Dessie trained Hardy Eustace to win the race in 2003 and he won the race twice as a jockey. Davy Russell and Bryan Cooper are also quite keen on this horse and the vibes from Ireland are quite strong. The step up in trip is sure to suit the horse due to his galloping and he might just have gone under the radar here. His price has been consistently shortening over the last week, coming in from 20/1 to as low as 10/1 in places. A few Cheltenham preview nights have brought this horse up as an outsider and although he is just that, he does have a chance and offers more value than the rest at 12/1.

Until last time Ballyalton was seen as a contender for this, as his form was working out really well, but he then flopped on horrible ground on New Year’s Day and he hasn’t been seen since. He has though been supported and is now 12/1. Fennell Bay has more racing experience than any of these, albeit not over hurdles, but he does love a battle and he was very impressive at Musselburgh last time out. He is 16/1 and shortening for this and although he’s a long shot, he is worth a watch due to the quickening ground. The same can be said for Cup Final. He was a huge price at 66/1 last week before Nicky Henderson confirmed him for this race but he has shortened to 20/1 and lower. Henderson seemed quietly keen on this horse’s chance of running well and due to his connections; he should be respected with AP on board.

I can’t help but be a little bit taken by Faugheen’s performances so far this season, they have all been visually impressive. He has looked good, and I know he can only beat what has been put in front of him, but in all honestly, is his form really good enough to win a Neptune? He has been favourite for this race since the start of the season and apart from the fact that he is from the Mullins stable with powerful connections, I see no reason how he can be 5/2 favourite and attracting support. Yes he is likely to improve again, but as I said earlier, there are holes you can pick with him and I just can't back him at the prices here, regardless of the vibes from the Mullins stable. I have to say though, if you are going to back him, back him now because if Vautour or Champagne Fever win on Tuesday, he will probably go off a lot shorter than 5/2. Value is the reason I can't back Red Sherlock either and his form ahead of Rathvinden doesn't impress me, especially at the prices. Rathvinden being 7/1 and Red Sherlock 5/1 is about right and I can’t back either here. With the front four in the market being all 11/2 or lower, I’d rather side with the value here and that comes in the form of Lieutenant Colonel. Has attracted support during the last week and has contracted into 12/1 and lower in some places but that still offers a good each-way price. I am sure he will be shorter tomorrow as punters will be latching onto the lack of value in the market and they will want a victory for Dessie Hughes, as he deserves a victory after yesterday’s tragedy.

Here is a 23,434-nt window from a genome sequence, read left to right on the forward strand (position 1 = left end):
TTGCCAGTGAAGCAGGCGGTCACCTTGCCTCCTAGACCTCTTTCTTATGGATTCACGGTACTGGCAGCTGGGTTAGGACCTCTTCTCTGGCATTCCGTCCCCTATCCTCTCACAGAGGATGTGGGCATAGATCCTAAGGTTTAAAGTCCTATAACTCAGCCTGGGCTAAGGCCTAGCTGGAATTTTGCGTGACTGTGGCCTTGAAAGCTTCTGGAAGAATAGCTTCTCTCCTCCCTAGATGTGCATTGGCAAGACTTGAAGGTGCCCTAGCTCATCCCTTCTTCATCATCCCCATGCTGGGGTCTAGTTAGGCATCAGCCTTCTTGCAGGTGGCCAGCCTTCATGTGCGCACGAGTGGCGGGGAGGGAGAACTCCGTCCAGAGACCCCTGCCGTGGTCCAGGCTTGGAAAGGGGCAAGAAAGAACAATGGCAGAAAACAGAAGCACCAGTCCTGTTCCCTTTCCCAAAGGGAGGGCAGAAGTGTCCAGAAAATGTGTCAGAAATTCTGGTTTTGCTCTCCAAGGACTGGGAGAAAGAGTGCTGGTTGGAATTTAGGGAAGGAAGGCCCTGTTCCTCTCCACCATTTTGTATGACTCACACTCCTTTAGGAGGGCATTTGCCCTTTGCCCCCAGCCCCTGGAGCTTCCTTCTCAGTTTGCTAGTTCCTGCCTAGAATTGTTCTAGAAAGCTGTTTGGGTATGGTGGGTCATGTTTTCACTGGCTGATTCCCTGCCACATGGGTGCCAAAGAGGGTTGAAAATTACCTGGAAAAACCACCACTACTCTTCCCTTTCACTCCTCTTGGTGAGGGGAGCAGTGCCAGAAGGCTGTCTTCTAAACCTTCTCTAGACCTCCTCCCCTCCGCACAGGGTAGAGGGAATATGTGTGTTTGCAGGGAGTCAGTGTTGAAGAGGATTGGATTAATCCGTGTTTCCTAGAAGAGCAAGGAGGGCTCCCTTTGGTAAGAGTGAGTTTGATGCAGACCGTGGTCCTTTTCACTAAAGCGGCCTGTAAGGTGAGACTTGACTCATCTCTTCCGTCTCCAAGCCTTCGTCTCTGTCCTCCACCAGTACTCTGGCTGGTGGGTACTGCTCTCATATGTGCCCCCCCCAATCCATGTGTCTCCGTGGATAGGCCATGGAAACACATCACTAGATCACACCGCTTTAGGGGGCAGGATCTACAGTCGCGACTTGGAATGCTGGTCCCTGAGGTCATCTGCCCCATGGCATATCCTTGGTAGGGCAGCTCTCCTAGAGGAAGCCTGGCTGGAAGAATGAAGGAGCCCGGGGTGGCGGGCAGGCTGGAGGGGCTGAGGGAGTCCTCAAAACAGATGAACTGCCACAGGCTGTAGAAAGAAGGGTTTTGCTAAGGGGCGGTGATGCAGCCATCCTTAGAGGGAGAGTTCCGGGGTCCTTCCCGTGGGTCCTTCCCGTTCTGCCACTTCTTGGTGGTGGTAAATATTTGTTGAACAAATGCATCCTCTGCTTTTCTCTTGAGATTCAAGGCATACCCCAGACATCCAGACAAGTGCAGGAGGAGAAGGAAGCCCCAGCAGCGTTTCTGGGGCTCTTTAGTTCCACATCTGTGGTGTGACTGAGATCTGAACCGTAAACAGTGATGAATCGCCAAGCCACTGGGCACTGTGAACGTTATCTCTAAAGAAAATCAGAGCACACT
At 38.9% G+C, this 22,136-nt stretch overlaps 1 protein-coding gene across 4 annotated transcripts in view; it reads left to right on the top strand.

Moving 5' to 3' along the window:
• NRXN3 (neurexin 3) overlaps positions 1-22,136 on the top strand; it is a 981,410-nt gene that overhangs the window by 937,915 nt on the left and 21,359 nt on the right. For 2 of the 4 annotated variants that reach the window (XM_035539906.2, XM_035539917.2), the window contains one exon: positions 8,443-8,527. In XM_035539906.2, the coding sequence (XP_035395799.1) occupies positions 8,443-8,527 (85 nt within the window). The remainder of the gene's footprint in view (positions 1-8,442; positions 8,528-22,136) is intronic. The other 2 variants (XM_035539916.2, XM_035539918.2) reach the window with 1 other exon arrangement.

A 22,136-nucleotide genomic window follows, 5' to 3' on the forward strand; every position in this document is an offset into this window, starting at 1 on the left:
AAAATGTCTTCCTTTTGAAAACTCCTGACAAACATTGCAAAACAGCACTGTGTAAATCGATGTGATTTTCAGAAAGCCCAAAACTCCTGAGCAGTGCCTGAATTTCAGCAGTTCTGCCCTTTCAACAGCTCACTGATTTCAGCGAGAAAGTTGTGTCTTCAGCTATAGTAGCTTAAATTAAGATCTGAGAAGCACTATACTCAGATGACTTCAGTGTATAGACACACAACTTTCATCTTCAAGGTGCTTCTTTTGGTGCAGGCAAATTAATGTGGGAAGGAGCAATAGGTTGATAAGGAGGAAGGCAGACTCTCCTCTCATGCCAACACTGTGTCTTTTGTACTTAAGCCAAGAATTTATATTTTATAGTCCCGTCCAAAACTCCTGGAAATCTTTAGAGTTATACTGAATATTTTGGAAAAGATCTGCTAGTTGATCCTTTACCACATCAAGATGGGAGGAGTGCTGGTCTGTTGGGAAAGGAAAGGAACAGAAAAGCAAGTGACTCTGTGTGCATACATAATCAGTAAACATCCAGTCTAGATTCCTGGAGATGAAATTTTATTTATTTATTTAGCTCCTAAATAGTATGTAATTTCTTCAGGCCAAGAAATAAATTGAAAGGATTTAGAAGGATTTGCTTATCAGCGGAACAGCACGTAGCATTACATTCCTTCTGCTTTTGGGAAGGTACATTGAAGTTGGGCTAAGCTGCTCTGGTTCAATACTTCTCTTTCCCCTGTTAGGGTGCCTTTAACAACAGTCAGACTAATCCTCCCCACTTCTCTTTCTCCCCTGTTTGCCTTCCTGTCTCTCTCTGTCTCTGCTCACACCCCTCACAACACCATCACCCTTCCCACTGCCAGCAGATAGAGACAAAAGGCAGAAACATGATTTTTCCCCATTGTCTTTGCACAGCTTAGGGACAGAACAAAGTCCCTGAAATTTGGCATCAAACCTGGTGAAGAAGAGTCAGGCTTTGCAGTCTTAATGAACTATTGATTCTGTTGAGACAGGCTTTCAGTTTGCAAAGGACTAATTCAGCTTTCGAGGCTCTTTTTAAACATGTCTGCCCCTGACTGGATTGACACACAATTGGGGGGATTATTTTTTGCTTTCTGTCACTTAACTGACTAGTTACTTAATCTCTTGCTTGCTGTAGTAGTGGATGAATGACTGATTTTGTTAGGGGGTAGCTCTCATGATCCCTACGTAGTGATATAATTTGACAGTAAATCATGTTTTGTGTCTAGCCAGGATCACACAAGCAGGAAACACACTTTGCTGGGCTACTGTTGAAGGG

Each-way Lieutenant Colonel at 12/1